Monday, May 18, 2009

In which Katie identifies a scapula

Medieval bones.

One of my main academic areas of interest is the archaeology of sacrifice. For this reason, I have always been very interested in, but very daunted by, excavated bone material. Luckily here at Corinth the 'reading' of bones takes place in earnest, thanks to Thanos Webb, the bone dude.

Thanos Webb, rocking the osteological evidence.

Every day, along with our pottery, we have to get our bones 'read.' Basically, that means that Thanos the bone guy looks at every bone we pull out of the ground, identifies it, weighs it, describes it, etc. His information goes into our context database. As with our pottery, we are expected to 'sort' the material, grouping the bones together by their anatomical part and, if possible, by animal.

Marty Wells, my trench co-supervisor, sorts bones last Saturday.
Before getting here, I had no bone experience at all. And I mean nothing - no anatomy class, no games of Funny Bone, nothing. I had no idea what the difference was between a humerus, a tibia, a femur, or a radiaulna. Well, it's finally making some sense, after three weeks of sorting bones into little piles, day after day. I am full of that proud sense of accomplishment you get we you learn something new, and you desperately want to run around and tell everyone how smart you now are. Suddenly I actually understand what a metapodial is, or the atlas vertebra, or some other crazy bone stuff. You know, basic anatomy.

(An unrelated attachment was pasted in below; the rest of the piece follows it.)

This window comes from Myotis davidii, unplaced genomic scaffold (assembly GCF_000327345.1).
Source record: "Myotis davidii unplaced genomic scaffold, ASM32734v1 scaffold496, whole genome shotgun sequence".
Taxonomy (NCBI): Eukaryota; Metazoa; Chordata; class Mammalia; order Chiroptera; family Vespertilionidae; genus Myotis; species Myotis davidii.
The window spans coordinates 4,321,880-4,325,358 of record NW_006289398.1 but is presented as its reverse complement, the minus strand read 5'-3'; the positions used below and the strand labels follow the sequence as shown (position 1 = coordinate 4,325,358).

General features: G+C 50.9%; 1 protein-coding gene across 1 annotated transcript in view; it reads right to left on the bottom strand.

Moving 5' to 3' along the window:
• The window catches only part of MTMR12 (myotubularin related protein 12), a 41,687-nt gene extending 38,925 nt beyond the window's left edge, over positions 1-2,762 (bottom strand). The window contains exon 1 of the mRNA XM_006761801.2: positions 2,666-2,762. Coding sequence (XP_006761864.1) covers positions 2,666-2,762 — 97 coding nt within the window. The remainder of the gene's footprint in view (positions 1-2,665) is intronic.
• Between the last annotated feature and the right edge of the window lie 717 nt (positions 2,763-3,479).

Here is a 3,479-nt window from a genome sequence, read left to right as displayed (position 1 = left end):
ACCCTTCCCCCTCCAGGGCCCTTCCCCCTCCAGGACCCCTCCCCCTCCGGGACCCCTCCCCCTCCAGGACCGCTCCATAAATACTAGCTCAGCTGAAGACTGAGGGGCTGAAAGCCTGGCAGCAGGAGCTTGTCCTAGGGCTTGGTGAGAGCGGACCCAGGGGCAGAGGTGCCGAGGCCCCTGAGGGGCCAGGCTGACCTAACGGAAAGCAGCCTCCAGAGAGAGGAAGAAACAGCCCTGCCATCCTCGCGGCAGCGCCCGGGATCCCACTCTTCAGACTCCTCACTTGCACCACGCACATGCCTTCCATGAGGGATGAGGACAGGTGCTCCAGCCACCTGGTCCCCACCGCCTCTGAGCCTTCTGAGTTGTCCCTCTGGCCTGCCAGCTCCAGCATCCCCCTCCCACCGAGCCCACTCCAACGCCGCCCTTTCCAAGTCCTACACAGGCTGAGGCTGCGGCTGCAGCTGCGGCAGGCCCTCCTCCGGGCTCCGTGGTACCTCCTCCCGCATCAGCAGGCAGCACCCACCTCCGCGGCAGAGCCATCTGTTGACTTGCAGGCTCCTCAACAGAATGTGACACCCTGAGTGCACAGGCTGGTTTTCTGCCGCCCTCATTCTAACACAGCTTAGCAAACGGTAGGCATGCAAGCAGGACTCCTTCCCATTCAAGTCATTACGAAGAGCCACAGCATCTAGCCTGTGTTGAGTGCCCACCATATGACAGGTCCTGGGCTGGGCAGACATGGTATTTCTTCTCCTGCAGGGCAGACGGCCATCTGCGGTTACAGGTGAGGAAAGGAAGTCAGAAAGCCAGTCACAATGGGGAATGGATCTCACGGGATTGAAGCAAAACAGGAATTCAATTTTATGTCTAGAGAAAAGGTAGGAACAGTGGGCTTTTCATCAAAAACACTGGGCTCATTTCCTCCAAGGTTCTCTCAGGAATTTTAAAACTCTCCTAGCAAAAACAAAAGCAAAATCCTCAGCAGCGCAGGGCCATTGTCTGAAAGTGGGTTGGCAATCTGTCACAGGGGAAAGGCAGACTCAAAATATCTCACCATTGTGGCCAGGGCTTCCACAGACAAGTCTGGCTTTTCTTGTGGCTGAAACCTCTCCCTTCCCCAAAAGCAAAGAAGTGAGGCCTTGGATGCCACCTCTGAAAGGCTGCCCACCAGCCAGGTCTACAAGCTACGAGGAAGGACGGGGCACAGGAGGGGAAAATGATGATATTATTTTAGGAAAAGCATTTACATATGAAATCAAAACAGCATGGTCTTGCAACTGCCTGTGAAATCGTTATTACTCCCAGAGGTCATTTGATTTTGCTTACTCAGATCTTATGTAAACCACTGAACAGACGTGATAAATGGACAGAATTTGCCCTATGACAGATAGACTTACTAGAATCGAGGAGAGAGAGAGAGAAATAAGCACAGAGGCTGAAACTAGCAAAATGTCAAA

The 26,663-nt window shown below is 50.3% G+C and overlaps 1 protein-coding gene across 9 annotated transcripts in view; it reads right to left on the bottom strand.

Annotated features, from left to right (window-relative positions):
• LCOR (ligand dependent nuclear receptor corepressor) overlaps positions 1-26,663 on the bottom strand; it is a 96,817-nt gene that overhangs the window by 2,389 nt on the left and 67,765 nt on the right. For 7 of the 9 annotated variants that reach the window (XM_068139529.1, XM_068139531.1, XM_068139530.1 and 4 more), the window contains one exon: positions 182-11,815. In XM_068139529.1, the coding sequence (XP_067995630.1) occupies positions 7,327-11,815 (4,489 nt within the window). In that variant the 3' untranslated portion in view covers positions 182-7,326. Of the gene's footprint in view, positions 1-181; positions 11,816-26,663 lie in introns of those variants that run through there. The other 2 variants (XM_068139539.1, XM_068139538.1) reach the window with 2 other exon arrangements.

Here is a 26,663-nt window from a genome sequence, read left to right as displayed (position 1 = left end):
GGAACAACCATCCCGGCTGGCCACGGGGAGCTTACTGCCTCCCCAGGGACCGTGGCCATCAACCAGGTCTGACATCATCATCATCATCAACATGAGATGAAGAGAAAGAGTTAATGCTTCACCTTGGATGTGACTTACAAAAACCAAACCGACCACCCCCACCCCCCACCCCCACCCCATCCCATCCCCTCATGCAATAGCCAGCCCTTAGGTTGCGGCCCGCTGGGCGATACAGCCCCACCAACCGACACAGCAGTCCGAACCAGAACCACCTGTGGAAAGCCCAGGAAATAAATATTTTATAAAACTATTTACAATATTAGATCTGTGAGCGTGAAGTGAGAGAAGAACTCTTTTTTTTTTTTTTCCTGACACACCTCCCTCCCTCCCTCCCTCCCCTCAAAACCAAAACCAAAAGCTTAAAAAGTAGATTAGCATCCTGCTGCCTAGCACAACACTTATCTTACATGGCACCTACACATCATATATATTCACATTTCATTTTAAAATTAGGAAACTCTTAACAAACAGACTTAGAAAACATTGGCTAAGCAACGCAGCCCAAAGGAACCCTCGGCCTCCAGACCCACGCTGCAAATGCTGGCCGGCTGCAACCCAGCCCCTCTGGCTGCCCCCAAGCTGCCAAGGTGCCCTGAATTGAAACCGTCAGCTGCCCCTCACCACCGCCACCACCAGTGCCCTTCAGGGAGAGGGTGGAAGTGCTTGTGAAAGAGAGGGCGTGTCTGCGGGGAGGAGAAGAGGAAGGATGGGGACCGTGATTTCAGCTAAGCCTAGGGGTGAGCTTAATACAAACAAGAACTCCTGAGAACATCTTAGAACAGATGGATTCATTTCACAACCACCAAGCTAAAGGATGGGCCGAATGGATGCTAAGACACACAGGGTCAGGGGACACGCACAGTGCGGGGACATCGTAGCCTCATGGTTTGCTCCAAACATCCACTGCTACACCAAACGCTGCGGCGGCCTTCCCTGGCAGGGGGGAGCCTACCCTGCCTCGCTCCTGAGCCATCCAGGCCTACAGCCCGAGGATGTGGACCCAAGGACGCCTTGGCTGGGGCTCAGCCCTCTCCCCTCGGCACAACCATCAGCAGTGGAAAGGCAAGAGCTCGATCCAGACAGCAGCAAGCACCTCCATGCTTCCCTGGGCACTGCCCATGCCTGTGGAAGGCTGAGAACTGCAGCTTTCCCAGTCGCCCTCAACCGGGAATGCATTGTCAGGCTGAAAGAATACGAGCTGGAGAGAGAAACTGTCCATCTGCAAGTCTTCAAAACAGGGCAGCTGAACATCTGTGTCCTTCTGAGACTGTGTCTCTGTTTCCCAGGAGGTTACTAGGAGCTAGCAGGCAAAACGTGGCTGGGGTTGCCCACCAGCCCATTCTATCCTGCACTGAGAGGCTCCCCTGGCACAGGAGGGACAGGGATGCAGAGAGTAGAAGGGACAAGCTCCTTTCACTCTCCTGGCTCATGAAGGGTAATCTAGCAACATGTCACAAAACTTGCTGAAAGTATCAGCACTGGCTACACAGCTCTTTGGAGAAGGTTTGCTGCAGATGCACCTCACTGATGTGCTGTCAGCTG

I have been aided in this endeavor by the well we've got in our trench, as it's vomiting up an enormous amount of pottery and a ton of bones. Today I sorted our largest bone context yet:
That's the last of the big guns for this session, but I still have to look forward to a day of sorting itsy bitsy bones, egg shells and fish scales. That might actually stretch the limits of my nerdy excitement, however.


JPL said...

Gibberish for sure. It's almost as if those anatomical terms were from some old language that nobody knows anymore.

Anonymous said...


When moving from pottery to bones are you running on the border of Paleontology, or is that exclusively about really old bones?


Katie said...

JP..or it's from a language that I have since blocked out! But don't tell Terry and Andy :)

Paleontology has more to do with super prehistoric bones of dinosaurs or fossilized plants. Archaeologists study human activity in the past, and in order to understand that activity, its helpful to recognize what sorts of human actions (e.g. butchering) affect animal bones in what ways.

Anonymous said...


Okay, when scientists are excavating and studying remains and artifiacts of ancient hominids and proto-humans is that archeology or is that Paleontology or does that truely stradle the line between the two?